Disclaimer | This article may contain affiliate links, this means that at no cost to you, we may receive a small commission for qualifying purchases.
The North Carolina Museum of Art (NCMA) in Raleigh broke ground this week on a Museum Park expansion project designed by Denver urban design and landscape architecture firm Civitas. The NCMA’s 164-acre Museum Park is one of the largest art parks in the country, and the groundbreaking marks the start of a long-term phased expansion plan that will strengthen the relationship between interior and exterior spaces while fostering environmental sustainability. “Our design for the park expansion is intended to engage people in art beyond the galleries, promoting active connections with art and nature,” says Civitas Founding Principal Mark Johnson.
“As North Carolina’s state art museum, the NCMA has always been a community gathering place, but we now have the opportunity to be a catalyst for change for Raleigh and the state,” says NCMA Director Lawrence J. Wheeler.
Woodland and meadow habitat restoration is part of the planned expansion, which will create a new campus entrance and streetscape for the museum, as well as additional bike and walking paths, new paved parking lots and a central elliptical lawn that will be used for events and community programming. The project is expected to be completed in summer 2016. “It’s exciting to see major earthworks underway,” says Johnson, who attended the Nov. 18 official groundbreaking ceremony. “I can already see it’s going to be a stunner when it opens this summer.”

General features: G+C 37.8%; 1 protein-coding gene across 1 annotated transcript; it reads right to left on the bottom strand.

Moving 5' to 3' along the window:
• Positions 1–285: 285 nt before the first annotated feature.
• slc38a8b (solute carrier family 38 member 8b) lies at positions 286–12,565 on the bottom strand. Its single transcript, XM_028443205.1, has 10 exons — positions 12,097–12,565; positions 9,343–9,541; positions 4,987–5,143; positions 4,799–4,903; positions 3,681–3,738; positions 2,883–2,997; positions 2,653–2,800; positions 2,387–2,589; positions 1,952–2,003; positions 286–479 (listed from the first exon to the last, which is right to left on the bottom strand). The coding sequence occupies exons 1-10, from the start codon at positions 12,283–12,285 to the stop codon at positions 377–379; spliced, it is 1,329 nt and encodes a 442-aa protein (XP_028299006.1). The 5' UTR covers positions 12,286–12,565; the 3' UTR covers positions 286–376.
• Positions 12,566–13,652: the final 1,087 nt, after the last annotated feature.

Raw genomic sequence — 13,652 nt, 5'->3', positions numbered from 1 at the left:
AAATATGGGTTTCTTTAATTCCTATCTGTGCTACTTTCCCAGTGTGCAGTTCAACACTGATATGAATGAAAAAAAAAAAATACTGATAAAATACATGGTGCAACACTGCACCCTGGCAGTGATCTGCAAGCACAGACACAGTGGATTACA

Community building through shared experience of the natural world is a Civitas hallmark, demonstrated in such recently completed projects as San Diego’s North Embarcadero waterfront park and Calgary, Alberta’s new St. Patrick’s Island park. “Cohesive open space systems establish the shared meaning and communal experiences that people enjoy and remember,” says Johnson. “In today’s connected world, people are prepared to experience art in new ways – and combine it with social sharing,” he adds. “Our plan for the NCMA helps to extrovert the museum – and stimulate activities, events and places beyond the museum walls.”